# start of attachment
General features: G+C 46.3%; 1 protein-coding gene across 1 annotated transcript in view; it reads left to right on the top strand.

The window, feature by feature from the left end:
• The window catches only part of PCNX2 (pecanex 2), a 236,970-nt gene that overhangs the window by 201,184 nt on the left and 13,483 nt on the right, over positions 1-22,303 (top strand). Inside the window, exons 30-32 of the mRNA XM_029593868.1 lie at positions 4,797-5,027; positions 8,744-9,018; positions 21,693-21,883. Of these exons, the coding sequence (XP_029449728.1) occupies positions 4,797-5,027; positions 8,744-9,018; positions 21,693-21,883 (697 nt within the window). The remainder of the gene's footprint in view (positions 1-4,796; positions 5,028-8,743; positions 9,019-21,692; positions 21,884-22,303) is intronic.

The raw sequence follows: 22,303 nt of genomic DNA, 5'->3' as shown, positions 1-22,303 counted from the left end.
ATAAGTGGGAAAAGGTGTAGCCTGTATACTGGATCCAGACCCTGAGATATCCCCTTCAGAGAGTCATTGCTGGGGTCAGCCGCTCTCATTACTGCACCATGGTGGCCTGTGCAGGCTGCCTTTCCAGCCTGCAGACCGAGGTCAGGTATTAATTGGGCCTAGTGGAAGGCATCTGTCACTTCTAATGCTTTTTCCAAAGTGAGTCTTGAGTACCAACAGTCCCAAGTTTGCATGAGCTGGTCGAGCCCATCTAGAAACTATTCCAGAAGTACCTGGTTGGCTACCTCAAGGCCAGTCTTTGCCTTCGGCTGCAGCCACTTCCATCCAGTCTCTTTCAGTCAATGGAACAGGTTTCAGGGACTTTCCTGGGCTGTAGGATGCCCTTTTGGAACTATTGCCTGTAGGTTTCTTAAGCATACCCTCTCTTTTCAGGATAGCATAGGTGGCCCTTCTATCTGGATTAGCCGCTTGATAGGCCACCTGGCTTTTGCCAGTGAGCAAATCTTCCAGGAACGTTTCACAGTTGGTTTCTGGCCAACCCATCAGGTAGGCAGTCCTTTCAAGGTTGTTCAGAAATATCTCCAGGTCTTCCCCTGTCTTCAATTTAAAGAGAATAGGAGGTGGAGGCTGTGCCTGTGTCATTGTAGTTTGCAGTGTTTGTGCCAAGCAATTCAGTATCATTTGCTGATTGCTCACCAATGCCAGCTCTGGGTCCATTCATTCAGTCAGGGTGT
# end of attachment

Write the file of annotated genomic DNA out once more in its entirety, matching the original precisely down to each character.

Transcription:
General features: G+C 46.3%; 1 protein-coding gene across 1 annotated transcript in view; it reads left to right on the top strand.

The window, feature by feature from the left end:
• The window catches only part of PCNX2 (pecanex 2), a 236,970-nt gene that overhangs the window by 201,184 nt on the left and 13,483 nt on the right, over positions 1-22,303 (top strand). Inside the window, exons 30-32 of the mRNA XM_029593868.1 lie at positions 4,797-5,027; positions 8,744-9,018; positions 21,693-21,883. Of these exons, the coding sequence (XP_029449728.1) occupies positions 4,797-5,027; positions 8,744-9,018; positions 21,693-21,883 (697 nt within the window). The remainder of the gene's footprint in view (positions 1-4,796; positions 5,028-8,743; positions 9,019-21,692; positions 21,884-22,303) is intronic.

The raw sequence follows: 22,303 nt of genomic DNA, 5'->3' as shown, positions 1-22,303 counted from the left end.
ATAAGTGGGAAAAGGTGTAGCCTGTATACTGGATCCAGACCCTGAGATATCCCCTTCAGAGAGTCATTGCTGGGGTCAGCCGCTCTCATTACTGCACCATGGTGGCCTGTGCAGGCTGCCTTTCCAGCCTGCAGACCGAGGTCAGGTATTAATTGGGCCTAGTGGAAGGCATCTGTCACTTCTAATGCTTTTTCCAAAGTGAGTCTTGAGTACCAACAGTCCCAAGTTTGCATGAGCTGGTCGAGCCCATCTAGAAACTATTCCAGAAGTACCTGGTTGGCTACCTCAAGGCCAGTCTTTGCCTTCGGCTGCAGCCACTTCCATCCAGTCTCTTTCAGTCAATGGAACAGGTTTCAGGGACTTTCCTGGGCTGTAGGATGCCCTTTTGGAACTATTGCCTGTAGGTTTCTTAAGCATACCCTCTCTTTTCAGGATAGCATAGGTGGCCCTTCTATCTGGATTAGCCGCTTGATAGGCCACCTGGCTTTTGCCAGTGAGCAAATCTTCCAGGAACGTTTCACAGTTGGTTTCTGGCCAACCCATCAGGTAGGCAGTCCTTTCAAGGTTGTTCAGAAATATCTCCAGGTCTTCCCCTGTCTTCAATTTAAAGAGAATAGGAGGTGGAGGCTGTGCCTGTGTCATTGTAGTTTGCAGTGTTTGTGCCAAGCAATTCAGTATCATTTGCTGATTGCTCACCAATGCCAGCTCTGGGTCCATTCATTCAGTCAGGGTGT